PharmacoEconomics

, Volume 30, Issue 8, pp 661–679 | Cite as

Preference-Based Health-Related Quality-of-Life Outcomes in Children with Autism Spectrum Disorders

A Comparison of Generic Instruments
  • J. Mick Tilford
  • Nalin Payakachat
  • Erica Kovacs
  • Jeffrey M. Pyne
  • Werner Brouwer
  • Todd G. Nick
  • Jayne Bellando
  • Karen A. Kuhlthau
Original Research Article

Abstract

Background

Cost-effectiveness analysis of pharmaceutical and other treatments for children with autism spectrum disorders (ASDs) has the potential to improve access to services by demonstrating the value of treatment to public and private payers, but methods for measuring QALYs in children are under-studied. No cost-effectiveness analyses have been undertaken in this population using the cost-per-QALY metric.

Objective

This study describes health-related quality-of-life (HR-QOL) outcomes in children with ASDs and compares the sensitivity of two generic preference-based instruments relative to ASD-related conditions and symptoms.

Methods

The study design was cross-sectional with prospectively collected outcome data that were correlated with retrospectively assessed clinical information. Subjects were recruited from two sites of the Autism Treatment Network (ATN) in the US: a developmental centre in Little Rock, Arkansas, and an outpatient psychiatric clinic at Columbia University Medical Center in New York. Children that met Diagnostic and Statistical Manual of Mental Disorders, Fourth Edition (DSM-IV) criteria for an ASD by a multidisciplinary team evaluation were asked to participate in a clinical registry. Families of children with an ASD that agreed to be contacted about participation in future research studies as part of the ATN formed the sampling frame for the study. Families were included if the child with the ASD was between 4 and 17 years of age and the family caregiver spoke English. Eligible families were contacted by mail to see if they would be interested in participating in the study with 150 completing surveys. HR-QOL outcomes were described using the Health Utilities Index (HUI) 3 and the Quality of Well-Being Self-Administered (QWB-SA) scale obtained by proxy via the family caregiver.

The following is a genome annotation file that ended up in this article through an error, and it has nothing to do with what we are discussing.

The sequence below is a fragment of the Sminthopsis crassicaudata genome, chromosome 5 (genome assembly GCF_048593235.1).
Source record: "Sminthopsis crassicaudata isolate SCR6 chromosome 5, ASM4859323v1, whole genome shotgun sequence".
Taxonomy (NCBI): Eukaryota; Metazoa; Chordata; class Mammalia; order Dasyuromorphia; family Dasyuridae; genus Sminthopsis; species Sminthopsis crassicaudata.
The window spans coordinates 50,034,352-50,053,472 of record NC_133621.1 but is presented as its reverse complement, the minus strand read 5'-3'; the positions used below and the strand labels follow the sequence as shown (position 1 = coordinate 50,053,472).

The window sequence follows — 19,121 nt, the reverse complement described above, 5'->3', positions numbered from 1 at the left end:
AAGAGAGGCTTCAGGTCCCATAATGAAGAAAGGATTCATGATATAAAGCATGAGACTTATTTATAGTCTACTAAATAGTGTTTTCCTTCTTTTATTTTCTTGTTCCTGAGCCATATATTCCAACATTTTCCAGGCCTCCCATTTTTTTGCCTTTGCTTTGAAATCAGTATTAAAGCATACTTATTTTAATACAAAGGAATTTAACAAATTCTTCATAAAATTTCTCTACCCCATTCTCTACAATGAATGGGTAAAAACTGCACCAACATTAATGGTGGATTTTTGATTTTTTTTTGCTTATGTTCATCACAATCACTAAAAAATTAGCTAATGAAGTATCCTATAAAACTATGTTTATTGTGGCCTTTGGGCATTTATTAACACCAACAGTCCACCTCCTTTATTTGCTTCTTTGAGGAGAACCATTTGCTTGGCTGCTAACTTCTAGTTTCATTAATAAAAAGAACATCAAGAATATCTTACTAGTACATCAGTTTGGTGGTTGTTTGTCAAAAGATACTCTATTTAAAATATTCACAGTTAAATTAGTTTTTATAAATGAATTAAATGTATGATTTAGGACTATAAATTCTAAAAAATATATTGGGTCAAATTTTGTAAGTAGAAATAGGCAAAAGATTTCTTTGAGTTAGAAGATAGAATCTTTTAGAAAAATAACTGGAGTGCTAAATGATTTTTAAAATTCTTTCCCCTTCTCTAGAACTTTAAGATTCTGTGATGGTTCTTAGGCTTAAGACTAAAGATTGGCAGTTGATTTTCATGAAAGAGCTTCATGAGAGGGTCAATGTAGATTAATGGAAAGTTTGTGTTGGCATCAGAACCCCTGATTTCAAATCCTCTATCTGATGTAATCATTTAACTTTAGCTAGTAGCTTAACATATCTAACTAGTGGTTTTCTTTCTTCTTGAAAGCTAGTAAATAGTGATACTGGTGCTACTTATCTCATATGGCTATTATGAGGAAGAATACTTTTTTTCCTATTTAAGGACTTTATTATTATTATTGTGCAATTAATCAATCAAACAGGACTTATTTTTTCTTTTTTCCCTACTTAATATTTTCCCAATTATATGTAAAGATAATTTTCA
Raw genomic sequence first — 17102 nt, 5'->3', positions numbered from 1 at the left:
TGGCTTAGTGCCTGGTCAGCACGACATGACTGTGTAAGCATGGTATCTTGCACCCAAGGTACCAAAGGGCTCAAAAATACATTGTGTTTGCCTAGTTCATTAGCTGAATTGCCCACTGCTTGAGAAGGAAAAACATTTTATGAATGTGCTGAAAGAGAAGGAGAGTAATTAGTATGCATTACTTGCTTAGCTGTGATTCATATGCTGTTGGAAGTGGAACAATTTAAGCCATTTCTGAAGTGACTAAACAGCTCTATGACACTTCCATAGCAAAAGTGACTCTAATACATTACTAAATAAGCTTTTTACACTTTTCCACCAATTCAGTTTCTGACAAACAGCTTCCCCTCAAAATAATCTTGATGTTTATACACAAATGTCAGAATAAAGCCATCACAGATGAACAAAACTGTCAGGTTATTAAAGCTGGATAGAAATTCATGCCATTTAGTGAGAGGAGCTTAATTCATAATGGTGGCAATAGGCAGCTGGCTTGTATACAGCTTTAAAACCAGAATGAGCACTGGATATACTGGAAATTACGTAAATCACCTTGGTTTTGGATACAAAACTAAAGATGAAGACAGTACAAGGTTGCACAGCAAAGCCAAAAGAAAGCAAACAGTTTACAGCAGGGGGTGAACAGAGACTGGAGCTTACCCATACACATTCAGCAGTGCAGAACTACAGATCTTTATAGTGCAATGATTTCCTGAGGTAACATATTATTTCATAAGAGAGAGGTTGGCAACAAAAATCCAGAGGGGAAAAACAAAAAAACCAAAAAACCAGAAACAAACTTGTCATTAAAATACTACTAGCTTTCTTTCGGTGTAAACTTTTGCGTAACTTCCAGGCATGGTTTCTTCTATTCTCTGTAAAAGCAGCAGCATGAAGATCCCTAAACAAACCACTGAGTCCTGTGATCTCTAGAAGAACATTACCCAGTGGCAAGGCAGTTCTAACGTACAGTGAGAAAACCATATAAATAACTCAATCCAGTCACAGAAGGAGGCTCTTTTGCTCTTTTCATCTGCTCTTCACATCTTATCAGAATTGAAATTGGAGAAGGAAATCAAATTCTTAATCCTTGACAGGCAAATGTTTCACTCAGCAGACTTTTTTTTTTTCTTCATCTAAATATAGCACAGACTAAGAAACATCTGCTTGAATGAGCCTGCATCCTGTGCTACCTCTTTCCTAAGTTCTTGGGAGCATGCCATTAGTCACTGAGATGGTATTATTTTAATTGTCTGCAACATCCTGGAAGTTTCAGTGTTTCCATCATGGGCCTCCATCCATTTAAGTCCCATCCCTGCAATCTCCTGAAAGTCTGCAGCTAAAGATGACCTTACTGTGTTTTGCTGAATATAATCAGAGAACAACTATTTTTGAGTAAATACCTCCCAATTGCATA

Results

Children were diagnosed as having autistic disorder (76%), pervasive developmental disorder-not otherwise specified [PDD-NOS] (15%), and Asperger’s disorder (9%). Average HUI3 and QWB-SA scores were 0.68 (SD 0.21, range 0.07–1) and 0.59 (SD 0.16, range 0.18–1), respectively. The HUI3 score was significantly correlated with clinical variables including adaptive behaviour (ρ=0.52;p<0.001) and cognitive functioning (ρ=0.36;p<0.001). The QWB-SA score had weak correlation with adaptive behaviour (ρ=0.25;p<0.001) and cognitive functioning (ρ=0.17;p<0.005). Change scores for the HUI3 were larger than the QWB-SA for all clinical measures. Scores for the HUI3 increased 0.21 points (95% CI 0.14, 0.29) across the first to the third quartile of the cognitive functioning measure compared with 0.05 (95% CI −0.01, 0.11) for the QWB-SA. Adjusted R2 values also were higher for the HUI3 compared with the QWB-SA across all clinical measures.

Conclusions